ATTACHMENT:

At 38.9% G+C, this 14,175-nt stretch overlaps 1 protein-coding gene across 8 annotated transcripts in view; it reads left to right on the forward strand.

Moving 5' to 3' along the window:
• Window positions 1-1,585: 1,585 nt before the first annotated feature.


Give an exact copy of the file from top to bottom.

At 38.9% G+C, this 14,175-nt stretch overlaps 1 protein-coding gene across 8 annotated transcripts in view; it reads left to right on the forward strand.

Moving 5' to 3' along the window:
• Window positions 1-1,585: 1,585 nt before the first annotated feature.